2016’s Dirty Dozen
When it comes to avoiding chemicals and pesticides on our produce, there are some fruits and vegetables we should be paying close attention to when filling our carts.
For the past 20 years, the Environmental Working Group (EWG) has compiled and released what they call the “Dirty Dozen” – an annual list of the 12 fruits and vegetables believed to have the highest level of pesticide residue compared to other produce. This year, strawberries top the list and are followed by common fruits and vegetables such as apples, peaches, celery, grapes, cherries, spinach, and tomatoes. This list can be a helpful tool when thinking about what produce you buy regularly, as well as how you prepare and wash these fruits and vegetables before eating and cooking. If you’re trying to introduce more organic items into your or your family’s diet (and budget!), then the produce types that make up this list may be the best place to start.
Tests done by both the USDA Pesticide Testing Program and the Food and Drug Administration were used to rank the produce; the EWG then looked at 6 different measures:
- Percent of samples tested that had detectable pesticides
- Percent of samples that had two or more pesticides
- Average number of pesticides found on a sample
- Average amount (in parts per million) of all pesticides found
- Maximum number of pesticides found on a single sample
- Total number of pesticides found on the commodity
According to the EWG, the fruits and vegetables that made the Dirty Dozen list “…tested positive for a number of different pesticide residues and showed higher concentrations of pesticides than other produce.” All produce are tested as they are typically eaten, so first they are washed and then peeled if applicable (in the case of a banana, for instance).
The Clean Fifteen
To complement the the Dirty Dozen, the EWG also releases the “Clean Fifteen.” The two lists make up what the EWG calls their Shopper’s Guide to Pesticides in Produce. While the Dirty Dozen contains produce that tends to have higher levels of pesticide residue, the Clean Fifteen focuses on fruits and vegetables that are safer to consume. Because they absorb a more minimal amount of crop chemicals, it’s less important to purchase organic when it comes to these 15 types of produce. Avocados top this list and are followed by produce such as sweet corn, onions, asparagus, mango and grapefruit.
What does all this mean for us?
These lists shouldn’t scare us away from eating fruits and vegetables; in fact, we should be eating more! A diet rich in fruits and vegetables leads to a healthy and longer life than a diet without these foods – it is far better to eat produce on this list than sugary, less-healthy snacks or processed foods. The USDA has found that Americans have been eating roughly the same amount of fruits and vegetables for some years, and this plateaued behavior is worrisome for nutrition and health experts. Even the EWG states, “The health benefits of a diet rich in fruits and vegetables outweigh the risks of pesticide exposure.”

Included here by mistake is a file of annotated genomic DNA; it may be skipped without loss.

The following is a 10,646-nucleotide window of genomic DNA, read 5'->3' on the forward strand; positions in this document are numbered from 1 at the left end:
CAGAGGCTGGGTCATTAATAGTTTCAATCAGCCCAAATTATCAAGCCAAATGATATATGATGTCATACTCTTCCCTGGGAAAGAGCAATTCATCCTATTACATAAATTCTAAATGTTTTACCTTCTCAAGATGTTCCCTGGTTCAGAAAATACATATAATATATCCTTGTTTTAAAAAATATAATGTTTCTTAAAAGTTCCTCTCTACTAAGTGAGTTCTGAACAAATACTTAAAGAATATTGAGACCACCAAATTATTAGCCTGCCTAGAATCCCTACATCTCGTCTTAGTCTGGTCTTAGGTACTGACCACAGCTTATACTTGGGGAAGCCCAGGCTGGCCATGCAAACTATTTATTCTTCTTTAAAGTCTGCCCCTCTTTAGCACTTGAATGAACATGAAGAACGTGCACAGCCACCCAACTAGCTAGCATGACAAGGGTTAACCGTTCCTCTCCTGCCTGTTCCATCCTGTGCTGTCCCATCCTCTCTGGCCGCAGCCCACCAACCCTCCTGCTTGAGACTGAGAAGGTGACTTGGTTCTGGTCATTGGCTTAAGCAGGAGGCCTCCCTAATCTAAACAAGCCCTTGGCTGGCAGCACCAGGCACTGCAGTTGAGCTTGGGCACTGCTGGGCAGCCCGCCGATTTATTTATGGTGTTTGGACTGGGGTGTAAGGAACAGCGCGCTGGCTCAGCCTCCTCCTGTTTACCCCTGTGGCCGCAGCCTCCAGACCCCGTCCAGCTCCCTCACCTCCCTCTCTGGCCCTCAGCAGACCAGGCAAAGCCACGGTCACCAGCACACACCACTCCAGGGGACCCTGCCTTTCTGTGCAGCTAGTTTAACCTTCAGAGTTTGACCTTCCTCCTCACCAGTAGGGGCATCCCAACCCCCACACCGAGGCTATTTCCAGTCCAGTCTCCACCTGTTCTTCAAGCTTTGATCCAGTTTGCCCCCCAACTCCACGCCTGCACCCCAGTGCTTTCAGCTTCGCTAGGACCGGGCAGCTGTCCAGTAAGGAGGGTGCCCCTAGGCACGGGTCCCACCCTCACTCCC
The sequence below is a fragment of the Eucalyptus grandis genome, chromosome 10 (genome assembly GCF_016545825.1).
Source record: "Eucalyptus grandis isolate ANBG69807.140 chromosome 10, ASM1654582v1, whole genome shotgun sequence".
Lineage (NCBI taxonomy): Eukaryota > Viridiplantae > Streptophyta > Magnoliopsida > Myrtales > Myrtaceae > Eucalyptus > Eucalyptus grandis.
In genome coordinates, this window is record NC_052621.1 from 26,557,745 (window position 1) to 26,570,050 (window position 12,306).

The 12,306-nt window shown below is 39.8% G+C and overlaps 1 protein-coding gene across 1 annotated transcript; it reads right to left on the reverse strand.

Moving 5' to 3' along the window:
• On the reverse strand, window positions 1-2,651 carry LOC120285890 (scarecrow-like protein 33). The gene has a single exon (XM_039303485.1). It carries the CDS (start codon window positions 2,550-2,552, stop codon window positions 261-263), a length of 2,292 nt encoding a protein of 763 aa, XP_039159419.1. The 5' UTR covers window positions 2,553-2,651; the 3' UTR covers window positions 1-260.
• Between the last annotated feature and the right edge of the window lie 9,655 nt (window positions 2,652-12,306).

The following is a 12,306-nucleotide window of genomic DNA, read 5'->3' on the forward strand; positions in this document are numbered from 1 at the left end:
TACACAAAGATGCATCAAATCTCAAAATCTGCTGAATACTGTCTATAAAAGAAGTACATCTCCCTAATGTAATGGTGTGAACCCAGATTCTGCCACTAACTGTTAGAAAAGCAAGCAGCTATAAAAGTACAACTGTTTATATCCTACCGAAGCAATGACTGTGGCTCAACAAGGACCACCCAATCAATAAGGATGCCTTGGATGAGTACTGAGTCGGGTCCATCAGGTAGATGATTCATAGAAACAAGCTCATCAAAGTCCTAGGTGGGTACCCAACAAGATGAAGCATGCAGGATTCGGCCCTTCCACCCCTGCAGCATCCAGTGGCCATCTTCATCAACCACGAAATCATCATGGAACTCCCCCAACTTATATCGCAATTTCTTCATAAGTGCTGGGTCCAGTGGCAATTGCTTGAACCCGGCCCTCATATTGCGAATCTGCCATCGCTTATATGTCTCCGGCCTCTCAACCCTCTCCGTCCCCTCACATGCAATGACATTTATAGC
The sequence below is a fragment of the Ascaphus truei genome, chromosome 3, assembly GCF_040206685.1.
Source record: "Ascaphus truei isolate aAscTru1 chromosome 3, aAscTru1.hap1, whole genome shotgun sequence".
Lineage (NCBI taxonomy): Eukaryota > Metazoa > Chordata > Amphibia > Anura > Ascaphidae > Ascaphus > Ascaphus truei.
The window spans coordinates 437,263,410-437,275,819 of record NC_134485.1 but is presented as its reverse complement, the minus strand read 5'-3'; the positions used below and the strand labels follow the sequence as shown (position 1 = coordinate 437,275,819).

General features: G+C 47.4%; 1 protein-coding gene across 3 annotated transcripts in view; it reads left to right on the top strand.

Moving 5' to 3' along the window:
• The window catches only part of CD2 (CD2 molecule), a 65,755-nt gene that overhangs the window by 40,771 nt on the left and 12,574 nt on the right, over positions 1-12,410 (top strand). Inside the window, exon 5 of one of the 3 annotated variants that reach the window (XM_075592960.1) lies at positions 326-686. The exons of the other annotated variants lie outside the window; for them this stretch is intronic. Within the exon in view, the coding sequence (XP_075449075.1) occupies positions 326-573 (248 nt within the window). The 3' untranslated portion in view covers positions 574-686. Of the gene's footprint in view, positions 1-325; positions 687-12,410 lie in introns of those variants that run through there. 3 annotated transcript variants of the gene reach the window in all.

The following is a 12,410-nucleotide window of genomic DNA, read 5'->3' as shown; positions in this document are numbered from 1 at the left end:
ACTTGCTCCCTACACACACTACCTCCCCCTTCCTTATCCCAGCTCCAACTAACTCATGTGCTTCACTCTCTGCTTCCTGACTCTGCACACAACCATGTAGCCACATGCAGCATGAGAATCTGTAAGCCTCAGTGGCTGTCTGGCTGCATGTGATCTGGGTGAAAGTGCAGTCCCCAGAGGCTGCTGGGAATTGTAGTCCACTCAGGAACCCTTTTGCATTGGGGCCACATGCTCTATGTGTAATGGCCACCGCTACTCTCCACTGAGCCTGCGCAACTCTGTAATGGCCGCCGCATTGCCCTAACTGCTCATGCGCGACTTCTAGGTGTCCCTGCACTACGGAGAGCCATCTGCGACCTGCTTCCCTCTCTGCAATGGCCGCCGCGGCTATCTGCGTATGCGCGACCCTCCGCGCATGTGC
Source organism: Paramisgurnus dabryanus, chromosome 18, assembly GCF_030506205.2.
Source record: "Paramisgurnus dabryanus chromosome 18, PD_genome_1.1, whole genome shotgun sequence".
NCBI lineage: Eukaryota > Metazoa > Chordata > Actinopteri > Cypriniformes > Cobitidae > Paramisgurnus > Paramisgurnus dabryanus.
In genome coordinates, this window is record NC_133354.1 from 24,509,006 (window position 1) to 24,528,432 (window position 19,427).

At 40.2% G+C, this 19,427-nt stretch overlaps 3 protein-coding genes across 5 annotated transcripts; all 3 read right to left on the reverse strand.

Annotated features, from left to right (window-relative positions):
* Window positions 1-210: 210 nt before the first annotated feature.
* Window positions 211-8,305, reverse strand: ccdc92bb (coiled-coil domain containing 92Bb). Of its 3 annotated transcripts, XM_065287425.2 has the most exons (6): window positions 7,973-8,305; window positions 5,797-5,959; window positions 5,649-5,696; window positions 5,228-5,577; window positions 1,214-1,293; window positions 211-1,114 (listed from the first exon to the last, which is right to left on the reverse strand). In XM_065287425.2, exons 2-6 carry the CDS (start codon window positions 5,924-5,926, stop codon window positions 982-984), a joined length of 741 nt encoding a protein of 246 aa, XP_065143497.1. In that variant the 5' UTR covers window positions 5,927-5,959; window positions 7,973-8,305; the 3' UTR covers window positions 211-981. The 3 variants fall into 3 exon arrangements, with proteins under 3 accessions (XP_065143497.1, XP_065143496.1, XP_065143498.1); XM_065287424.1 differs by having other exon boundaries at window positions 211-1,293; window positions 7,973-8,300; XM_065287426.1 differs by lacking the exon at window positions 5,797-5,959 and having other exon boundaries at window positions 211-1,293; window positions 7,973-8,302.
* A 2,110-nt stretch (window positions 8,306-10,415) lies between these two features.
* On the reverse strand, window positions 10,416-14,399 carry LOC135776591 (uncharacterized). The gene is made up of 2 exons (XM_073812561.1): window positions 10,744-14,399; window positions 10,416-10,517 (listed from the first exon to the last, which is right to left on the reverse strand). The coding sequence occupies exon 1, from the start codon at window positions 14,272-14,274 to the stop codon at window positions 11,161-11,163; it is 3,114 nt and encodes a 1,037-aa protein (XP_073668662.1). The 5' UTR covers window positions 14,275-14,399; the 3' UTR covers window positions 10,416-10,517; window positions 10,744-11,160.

So the takeaway message here is to always try to increase your fruit and veggie consumption – just be sure to wash produce thoroughly before eating (especially when non-organic). And it’s important to not only be mindful of the produce we’re bringing into our kitchen, but also the ingredients found outside of our food – in their packaging, for example – and beyond to common items in our home. To that end, the EWG has also published a “Dirty Dozen: Cancer Prevention Edition,” which highlights the 12 worst ingredients known to be carcinogens that are often found in everyday items such as food packaging, cosmetics, and furniture. These ingredients to stay away from are:
1. Bisphenol A (BPA): a chemical used in the plastic lining of food and beverage containers
2. Atrazine: a widely used herbicide often found in drinking water
3. Organophosphate Pesticides
4. Dibutyl Phthalate (DBP): found in soft plastics such as shower liners and raincoats
7. PFCs: used in grease and stain-repellant coatings on carpet and furniture
8. Phthalates: often added to perfumes or included within products under the ambiguous term ‘fragrance’
9. Diethlyhexyl Phthalate (DEHP)
10. PBDEs: a fire retardant that was used to treat furniture, mattresses, and pillows manufactured before 2005
11. Triclosan: used in many antibacterial soap products
12. Nonylphenol: found in items such as laundry detergents, personal care products, and paints
Additional Source: Mind Body Green’s ‘The 12 Worst Cancer-Causing Ingredients in Everyday Products’